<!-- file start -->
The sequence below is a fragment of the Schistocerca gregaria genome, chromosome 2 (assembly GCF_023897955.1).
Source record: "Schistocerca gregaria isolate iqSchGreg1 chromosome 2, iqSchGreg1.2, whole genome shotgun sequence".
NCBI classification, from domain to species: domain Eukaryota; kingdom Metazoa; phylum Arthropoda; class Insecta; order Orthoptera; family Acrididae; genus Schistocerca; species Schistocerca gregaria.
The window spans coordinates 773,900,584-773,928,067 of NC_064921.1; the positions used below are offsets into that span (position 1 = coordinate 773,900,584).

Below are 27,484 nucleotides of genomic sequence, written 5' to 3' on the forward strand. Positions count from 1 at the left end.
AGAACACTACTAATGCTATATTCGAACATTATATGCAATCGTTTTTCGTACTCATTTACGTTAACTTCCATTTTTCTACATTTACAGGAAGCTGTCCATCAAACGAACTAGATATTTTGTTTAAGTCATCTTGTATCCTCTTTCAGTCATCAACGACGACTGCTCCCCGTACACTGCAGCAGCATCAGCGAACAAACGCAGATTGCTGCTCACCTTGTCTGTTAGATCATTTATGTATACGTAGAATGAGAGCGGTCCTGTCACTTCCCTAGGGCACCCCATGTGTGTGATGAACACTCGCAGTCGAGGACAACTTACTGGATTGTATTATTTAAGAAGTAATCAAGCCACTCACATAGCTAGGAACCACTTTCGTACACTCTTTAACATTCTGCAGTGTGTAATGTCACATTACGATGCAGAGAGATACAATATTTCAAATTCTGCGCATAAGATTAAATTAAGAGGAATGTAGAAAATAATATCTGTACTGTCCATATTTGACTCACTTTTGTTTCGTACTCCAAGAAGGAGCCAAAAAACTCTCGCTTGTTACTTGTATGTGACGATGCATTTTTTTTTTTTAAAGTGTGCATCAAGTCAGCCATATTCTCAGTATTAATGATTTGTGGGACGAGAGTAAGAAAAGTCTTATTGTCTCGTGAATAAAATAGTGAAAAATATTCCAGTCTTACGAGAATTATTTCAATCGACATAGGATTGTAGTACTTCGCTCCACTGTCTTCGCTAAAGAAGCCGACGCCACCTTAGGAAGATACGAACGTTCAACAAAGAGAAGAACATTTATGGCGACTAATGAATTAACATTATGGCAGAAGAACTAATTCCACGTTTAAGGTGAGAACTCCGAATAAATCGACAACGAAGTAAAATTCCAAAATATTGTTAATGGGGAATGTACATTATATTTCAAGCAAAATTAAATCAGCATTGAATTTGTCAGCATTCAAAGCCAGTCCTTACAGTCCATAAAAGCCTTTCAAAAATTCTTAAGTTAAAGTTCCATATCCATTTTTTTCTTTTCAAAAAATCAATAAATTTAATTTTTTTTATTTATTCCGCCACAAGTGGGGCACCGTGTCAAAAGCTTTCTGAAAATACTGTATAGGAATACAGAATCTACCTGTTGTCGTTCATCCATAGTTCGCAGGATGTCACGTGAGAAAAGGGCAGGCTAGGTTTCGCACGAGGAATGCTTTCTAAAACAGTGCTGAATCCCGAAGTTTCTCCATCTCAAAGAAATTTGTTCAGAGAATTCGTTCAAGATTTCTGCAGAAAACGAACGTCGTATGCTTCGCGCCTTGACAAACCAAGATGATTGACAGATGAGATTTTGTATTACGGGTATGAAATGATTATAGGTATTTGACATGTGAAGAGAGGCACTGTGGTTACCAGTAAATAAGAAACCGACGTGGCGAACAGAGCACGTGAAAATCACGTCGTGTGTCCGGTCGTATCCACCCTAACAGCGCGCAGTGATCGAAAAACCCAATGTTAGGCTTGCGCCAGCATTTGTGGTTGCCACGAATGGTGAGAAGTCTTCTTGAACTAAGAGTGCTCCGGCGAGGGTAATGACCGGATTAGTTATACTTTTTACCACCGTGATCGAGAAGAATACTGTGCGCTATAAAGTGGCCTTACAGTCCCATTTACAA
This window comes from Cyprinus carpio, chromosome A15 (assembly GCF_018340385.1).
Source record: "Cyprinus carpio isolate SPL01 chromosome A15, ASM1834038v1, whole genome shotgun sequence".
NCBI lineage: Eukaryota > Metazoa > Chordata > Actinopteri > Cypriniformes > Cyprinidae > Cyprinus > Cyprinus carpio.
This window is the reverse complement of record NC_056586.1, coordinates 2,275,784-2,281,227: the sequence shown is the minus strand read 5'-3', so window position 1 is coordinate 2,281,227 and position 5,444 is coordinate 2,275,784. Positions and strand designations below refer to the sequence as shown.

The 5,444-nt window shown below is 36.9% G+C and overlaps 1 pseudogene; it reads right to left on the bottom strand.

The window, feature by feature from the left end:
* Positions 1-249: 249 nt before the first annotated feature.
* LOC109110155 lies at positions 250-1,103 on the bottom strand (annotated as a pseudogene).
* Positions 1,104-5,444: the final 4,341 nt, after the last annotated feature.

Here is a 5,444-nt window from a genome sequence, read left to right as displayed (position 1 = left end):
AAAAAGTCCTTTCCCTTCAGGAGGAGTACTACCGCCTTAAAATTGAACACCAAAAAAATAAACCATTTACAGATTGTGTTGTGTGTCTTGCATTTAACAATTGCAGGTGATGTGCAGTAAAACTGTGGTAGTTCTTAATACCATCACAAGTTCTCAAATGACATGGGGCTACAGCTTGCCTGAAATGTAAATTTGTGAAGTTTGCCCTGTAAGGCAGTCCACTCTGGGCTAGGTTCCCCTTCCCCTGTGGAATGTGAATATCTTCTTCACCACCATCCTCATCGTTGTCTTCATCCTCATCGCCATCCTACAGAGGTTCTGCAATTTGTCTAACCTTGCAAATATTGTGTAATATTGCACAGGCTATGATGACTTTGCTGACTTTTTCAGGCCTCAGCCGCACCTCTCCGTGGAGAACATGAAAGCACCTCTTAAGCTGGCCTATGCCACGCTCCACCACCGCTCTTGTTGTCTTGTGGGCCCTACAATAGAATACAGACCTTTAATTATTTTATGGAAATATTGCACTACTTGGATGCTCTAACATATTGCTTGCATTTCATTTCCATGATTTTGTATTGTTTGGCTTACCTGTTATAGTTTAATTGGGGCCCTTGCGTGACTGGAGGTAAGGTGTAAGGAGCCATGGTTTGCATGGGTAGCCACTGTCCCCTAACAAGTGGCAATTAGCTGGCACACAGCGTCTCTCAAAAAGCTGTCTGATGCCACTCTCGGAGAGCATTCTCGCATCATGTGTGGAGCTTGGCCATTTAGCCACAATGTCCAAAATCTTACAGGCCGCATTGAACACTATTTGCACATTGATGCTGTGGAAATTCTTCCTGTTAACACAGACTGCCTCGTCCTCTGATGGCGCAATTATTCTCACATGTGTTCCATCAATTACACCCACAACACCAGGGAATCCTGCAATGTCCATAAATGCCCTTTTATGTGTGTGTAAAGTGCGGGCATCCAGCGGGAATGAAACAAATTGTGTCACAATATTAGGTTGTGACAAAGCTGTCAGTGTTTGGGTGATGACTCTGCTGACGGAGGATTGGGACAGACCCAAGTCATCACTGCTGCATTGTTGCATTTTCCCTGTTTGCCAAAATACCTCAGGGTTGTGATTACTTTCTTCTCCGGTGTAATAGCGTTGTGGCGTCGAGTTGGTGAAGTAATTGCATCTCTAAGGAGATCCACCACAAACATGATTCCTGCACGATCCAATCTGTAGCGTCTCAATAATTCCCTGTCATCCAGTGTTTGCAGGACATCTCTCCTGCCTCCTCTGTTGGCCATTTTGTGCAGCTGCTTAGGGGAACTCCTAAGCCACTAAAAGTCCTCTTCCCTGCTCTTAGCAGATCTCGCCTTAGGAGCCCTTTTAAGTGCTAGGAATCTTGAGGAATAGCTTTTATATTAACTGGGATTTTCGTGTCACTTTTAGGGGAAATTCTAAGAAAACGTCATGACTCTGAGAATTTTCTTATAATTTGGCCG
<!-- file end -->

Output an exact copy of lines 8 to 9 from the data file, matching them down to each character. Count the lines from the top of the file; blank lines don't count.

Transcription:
Source record: "Cyprinus carpio isolate SPL01 chromosome A15, ASM1834038v1, whole genome shotgun sequence".
NCBI lineage: Eukaryota > Metazoa > Chordata > Actinopteri > Cypriniformes > Cyprinidae > Cyprinus > Cyprinus carpio.